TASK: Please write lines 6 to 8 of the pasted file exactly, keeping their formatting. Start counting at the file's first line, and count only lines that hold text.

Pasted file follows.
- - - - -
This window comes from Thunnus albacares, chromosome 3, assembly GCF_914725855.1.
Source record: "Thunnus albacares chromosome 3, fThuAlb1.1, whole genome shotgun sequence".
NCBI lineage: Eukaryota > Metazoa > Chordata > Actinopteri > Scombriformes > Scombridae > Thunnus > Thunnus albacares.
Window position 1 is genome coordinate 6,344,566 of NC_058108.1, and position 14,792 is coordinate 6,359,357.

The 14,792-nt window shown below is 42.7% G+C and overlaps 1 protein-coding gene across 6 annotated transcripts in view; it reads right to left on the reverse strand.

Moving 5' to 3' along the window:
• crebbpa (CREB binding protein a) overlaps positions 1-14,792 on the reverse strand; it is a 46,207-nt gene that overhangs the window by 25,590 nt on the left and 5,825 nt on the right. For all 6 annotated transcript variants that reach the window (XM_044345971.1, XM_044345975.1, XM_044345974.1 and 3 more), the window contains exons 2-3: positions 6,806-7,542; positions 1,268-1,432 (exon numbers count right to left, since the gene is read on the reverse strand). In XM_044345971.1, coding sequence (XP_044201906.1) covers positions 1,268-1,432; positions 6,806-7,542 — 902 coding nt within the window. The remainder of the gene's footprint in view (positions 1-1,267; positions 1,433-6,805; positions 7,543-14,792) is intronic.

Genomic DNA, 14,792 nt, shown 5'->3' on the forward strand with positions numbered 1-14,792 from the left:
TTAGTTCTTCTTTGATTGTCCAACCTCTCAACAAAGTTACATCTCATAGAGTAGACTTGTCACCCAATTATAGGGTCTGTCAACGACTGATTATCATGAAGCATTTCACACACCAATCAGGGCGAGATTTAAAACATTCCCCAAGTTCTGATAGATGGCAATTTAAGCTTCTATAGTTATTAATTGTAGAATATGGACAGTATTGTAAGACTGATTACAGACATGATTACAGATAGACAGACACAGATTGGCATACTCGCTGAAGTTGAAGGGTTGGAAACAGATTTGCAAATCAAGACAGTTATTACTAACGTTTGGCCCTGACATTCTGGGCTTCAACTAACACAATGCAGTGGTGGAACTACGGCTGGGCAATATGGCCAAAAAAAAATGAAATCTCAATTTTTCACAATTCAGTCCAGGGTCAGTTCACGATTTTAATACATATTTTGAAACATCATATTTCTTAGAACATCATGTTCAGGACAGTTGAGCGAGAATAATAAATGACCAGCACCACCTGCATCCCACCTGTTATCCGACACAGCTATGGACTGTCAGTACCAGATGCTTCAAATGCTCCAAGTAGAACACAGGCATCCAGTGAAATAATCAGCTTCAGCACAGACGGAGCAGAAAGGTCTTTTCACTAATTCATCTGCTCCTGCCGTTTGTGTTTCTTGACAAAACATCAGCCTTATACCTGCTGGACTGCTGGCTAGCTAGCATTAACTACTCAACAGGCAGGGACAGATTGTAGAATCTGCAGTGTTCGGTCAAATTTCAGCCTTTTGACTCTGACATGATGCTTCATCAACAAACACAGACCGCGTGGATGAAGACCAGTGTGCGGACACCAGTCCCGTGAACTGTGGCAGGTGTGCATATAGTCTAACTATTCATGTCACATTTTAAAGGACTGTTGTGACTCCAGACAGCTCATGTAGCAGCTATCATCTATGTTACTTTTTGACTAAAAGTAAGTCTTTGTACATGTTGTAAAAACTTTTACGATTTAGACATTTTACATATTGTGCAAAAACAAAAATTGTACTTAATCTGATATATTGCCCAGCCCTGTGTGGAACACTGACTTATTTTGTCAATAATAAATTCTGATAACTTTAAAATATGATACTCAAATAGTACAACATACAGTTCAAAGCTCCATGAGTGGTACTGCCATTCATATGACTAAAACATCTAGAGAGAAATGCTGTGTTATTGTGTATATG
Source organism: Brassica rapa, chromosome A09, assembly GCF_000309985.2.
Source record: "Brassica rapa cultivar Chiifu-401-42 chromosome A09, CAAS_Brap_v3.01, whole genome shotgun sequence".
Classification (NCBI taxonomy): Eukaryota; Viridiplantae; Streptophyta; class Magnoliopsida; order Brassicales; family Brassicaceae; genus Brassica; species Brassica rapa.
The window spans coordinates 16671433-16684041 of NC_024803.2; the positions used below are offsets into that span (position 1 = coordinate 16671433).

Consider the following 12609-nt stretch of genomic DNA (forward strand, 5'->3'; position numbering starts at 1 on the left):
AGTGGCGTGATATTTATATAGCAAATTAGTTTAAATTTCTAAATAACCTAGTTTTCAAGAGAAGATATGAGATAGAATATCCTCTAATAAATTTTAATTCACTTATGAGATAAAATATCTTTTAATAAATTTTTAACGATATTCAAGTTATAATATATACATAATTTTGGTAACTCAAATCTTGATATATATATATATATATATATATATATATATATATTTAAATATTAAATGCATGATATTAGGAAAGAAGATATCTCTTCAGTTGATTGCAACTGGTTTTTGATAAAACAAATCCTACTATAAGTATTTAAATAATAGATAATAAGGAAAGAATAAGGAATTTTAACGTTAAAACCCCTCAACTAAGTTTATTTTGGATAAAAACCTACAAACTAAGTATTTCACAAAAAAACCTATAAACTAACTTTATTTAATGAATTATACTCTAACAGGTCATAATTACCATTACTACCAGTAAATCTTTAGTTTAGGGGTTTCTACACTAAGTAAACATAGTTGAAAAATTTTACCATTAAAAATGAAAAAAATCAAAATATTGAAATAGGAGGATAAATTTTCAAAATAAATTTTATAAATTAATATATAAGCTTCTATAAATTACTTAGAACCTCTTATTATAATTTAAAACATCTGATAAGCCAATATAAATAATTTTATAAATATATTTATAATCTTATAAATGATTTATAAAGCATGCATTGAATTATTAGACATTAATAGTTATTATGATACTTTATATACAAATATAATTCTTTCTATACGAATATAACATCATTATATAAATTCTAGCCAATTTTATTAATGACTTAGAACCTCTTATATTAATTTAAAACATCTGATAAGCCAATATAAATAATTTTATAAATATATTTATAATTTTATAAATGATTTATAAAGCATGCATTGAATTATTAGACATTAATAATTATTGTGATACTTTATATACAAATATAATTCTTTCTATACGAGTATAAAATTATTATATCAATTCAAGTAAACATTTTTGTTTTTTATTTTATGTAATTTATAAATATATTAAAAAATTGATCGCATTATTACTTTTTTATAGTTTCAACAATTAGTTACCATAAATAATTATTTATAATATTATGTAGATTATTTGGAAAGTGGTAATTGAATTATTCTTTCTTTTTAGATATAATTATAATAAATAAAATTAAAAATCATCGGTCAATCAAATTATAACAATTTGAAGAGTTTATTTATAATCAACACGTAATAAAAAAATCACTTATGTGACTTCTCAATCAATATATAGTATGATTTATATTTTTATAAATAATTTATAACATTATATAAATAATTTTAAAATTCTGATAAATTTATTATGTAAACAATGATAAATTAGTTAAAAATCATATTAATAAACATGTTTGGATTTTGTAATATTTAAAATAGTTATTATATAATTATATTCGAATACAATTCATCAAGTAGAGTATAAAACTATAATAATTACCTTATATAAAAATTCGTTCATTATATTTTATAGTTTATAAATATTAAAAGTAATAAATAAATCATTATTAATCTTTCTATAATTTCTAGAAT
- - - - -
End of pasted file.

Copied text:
Moving 5' to 3' along the window:
• crebbpa (CREB binding protein a) overlaps positions 1-14,792 on the reverse strand; it is a 46,207-nt gene that overhangs the window by 25,590 nt on the left and 5,825 nt on the right. For all 6 annotated transcript variants that reach the window (XM_044345971.1, XM_044345975.1, XM_044345974.1 and 3 more), the window contains exons 2-3: positions 6,806-7,542; positions 1,268-1,432 (exon numbers count right to left, since the gene is read on the reverse strand). In XM_044345971.1, coding sequence (XP_044201906.1) covers positions 1,268-1,432; positions 6,806-7,542 — 902 coding nt within the window. The remainder of the gene's footprint in view (positions 1-1,267; positions 1,433-6,805; positions 7,543-14,792) is intronic.

Genomic DNA, 14,792 nt, shown 5'->3' on the forward strand with positions numbered 1-14,792 from the left: